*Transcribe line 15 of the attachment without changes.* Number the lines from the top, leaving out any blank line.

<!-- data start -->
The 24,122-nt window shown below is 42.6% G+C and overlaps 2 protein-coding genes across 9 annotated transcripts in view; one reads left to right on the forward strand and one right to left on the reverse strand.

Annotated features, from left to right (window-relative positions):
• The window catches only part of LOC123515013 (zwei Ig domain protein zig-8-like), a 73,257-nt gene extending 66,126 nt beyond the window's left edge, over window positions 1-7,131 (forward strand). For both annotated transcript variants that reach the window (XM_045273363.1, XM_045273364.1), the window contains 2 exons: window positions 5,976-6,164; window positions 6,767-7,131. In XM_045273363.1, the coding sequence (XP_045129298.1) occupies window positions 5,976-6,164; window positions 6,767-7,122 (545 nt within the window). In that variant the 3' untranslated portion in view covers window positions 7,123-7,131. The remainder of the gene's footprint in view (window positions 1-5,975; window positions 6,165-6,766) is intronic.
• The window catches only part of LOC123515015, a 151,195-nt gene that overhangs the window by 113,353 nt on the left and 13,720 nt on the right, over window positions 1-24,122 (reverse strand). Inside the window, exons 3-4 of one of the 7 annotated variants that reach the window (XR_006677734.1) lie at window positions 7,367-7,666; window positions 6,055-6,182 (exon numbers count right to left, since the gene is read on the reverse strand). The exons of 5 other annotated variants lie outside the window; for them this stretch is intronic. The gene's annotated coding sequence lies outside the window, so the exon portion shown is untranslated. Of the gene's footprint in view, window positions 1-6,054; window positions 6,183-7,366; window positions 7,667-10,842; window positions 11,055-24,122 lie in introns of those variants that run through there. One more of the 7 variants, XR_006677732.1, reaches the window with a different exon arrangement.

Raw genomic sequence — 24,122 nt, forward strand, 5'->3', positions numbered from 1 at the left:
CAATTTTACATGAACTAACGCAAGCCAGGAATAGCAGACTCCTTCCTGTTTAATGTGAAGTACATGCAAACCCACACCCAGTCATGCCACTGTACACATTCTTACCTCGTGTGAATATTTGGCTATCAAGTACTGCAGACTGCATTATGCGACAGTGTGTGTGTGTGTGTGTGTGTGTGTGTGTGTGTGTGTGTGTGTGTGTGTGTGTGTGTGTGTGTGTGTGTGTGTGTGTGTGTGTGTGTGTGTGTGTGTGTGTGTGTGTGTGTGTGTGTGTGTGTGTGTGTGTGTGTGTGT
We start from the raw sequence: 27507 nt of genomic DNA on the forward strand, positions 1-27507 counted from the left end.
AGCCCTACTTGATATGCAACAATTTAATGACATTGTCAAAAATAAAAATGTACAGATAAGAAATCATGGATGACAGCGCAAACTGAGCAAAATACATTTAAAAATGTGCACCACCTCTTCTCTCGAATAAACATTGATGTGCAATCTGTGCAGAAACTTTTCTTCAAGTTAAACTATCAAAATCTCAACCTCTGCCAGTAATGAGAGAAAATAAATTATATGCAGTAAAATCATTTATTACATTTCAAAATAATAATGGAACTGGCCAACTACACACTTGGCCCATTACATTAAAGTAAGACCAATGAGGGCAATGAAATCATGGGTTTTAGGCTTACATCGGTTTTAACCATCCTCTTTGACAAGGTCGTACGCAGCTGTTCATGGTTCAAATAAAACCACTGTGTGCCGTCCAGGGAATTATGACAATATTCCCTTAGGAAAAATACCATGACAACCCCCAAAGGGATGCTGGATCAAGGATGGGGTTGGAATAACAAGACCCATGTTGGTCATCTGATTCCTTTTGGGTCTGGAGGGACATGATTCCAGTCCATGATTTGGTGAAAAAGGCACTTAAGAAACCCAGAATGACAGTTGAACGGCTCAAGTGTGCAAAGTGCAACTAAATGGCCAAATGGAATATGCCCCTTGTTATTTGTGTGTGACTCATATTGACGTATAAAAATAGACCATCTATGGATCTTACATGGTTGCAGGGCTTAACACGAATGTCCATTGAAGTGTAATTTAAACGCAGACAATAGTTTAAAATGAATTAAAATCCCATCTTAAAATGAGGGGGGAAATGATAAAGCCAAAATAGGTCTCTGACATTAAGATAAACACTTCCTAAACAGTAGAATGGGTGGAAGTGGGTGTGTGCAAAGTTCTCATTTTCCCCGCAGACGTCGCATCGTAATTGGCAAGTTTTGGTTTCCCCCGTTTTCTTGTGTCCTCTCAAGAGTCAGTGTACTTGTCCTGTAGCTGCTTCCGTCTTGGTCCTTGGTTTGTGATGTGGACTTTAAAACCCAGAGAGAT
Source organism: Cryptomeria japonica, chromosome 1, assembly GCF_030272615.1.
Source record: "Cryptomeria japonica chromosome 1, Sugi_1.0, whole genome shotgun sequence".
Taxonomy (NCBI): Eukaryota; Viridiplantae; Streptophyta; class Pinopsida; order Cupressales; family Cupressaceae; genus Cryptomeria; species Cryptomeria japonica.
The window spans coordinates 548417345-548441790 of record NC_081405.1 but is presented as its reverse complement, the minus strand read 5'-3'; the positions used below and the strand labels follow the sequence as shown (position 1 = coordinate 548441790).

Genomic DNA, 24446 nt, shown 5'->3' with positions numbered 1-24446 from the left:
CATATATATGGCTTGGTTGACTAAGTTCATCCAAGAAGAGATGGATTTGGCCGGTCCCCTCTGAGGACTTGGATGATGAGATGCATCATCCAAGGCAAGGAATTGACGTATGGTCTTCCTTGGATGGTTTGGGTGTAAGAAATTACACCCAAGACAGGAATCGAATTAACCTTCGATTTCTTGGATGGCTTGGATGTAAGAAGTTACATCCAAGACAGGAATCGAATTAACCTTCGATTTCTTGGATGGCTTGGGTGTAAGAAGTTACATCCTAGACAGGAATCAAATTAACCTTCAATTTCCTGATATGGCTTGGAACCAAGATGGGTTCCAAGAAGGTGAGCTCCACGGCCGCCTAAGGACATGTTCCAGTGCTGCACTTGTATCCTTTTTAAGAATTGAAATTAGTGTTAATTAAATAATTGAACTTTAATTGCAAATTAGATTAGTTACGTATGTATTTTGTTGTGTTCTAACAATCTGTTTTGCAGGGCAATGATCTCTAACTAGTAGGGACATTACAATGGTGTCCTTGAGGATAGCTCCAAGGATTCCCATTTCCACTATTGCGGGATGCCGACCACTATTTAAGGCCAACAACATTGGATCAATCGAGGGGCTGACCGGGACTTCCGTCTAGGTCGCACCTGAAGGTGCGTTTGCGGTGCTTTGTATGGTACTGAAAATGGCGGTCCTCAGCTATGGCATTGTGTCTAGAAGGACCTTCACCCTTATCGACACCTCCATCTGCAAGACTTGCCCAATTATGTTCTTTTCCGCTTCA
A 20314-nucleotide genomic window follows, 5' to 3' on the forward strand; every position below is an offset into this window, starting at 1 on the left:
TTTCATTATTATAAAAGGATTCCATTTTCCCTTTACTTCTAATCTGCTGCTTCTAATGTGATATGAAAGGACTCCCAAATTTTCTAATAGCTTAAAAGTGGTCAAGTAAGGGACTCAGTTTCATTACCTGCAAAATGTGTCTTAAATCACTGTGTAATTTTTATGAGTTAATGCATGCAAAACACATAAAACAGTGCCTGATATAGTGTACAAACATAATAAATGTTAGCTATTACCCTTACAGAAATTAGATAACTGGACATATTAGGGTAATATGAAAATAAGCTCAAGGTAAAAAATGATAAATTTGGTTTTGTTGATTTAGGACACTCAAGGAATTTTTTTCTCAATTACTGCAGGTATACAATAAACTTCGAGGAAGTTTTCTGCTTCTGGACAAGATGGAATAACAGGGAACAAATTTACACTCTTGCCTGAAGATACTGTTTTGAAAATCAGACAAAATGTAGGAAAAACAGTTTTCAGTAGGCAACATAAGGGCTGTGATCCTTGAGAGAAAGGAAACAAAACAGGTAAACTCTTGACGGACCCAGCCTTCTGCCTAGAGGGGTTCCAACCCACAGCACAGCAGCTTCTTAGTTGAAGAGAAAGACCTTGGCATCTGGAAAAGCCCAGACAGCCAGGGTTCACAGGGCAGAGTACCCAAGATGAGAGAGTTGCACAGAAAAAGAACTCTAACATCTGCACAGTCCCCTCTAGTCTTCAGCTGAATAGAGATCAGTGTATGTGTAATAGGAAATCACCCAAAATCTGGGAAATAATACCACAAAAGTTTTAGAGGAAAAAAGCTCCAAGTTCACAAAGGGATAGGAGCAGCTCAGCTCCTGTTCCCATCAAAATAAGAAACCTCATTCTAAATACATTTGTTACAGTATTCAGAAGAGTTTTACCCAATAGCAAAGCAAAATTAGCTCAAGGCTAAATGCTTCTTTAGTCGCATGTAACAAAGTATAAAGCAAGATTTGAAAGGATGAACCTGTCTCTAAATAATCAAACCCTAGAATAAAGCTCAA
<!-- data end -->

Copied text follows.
A 20314-nucleotide genomic window follows, 5' to 3' on the forward strand; every position below is an offset into this window, starting at 1 on the left: